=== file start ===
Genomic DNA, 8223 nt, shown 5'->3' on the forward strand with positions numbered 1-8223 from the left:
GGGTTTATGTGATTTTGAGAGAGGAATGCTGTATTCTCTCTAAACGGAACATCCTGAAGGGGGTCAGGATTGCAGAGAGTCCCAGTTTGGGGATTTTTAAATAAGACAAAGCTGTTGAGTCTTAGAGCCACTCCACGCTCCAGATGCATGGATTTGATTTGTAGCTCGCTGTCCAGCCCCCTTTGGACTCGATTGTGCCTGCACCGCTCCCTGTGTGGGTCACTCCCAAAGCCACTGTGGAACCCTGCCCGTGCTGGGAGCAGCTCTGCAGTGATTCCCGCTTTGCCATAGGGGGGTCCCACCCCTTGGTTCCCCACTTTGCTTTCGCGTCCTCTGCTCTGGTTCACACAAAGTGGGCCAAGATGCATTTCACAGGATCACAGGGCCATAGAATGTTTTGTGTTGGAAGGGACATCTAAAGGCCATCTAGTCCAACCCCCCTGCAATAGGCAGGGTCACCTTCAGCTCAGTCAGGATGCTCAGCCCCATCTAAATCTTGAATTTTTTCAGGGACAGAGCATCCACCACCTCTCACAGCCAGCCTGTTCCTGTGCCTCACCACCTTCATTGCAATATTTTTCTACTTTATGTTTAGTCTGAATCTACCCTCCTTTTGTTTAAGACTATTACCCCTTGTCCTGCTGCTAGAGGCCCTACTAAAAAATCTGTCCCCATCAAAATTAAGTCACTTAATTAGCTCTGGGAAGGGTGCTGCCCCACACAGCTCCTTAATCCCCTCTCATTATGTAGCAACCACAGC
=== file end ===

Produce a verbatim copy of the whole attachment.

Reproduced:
Genomic DNA, 8223 nt, shown 5'->3' on the forward strand with positions numbered 1-8223 from the left:
GGGTTTATGTGATTTTGAGAGAGGAATGCTGTATTCTCTCTAAACGGAACATCCTGAAGGGGGTCAGGATTGCAGAGAGTCCCAGTTTGGGGATTTTTAAATAAGACAAAGCTGTTGAGTCTTAGAGCCACTCCACGCTCCAGATGCATGGATTTGATTTGTAGCTCGCTGTCCAGCCCCCTTTGGACTCGATTGTGCCTGCACCGCTCCCTGTGTGGGTCACTCCCAAAGCCACTGTGGAACCCTGCCCGTGCTGGGAGCAGCTCTGCAGTGATTCCCGCTTTGCCATAGGGGGGTCCCACCCCTTGGTTCCCCACTTTGCTTTCGCGTCCTCTGCTCTGGTTCACACAAAGTGGGCCAAGATGCATTTCACAGGATCACAGGGCCATAGAATGTTTTGTGTTGGAAGGGACATCTAAAGGCCATCTAGTCCAACCCCCCTGCAATAGGCAGGGTCACCTTCAGCTCAGTCAGGATGCTCAGCCCCATCTAAATCTTGAATTTTTTCAGGGACAGAGCATCCACCACCTCTCACAGCCAGCCTGTTCCTGTGCCTCACCACCTTCATTGCAATATTTTTCTACTTTATGTTTAGTCTGAATCTACCCTCCTTTTGTTTAAGACTATTACCCCTTGTCCTGCTGCTAGAGGCCCTACTAAAAAATCTGTCCCCATCAAAATTAAGTCACTTAATTAGCTCTGGGAAGGGTGCTGCCCCACACAGCTCCTTAATCCCCTCTCATTATGTAGCAACCACAGC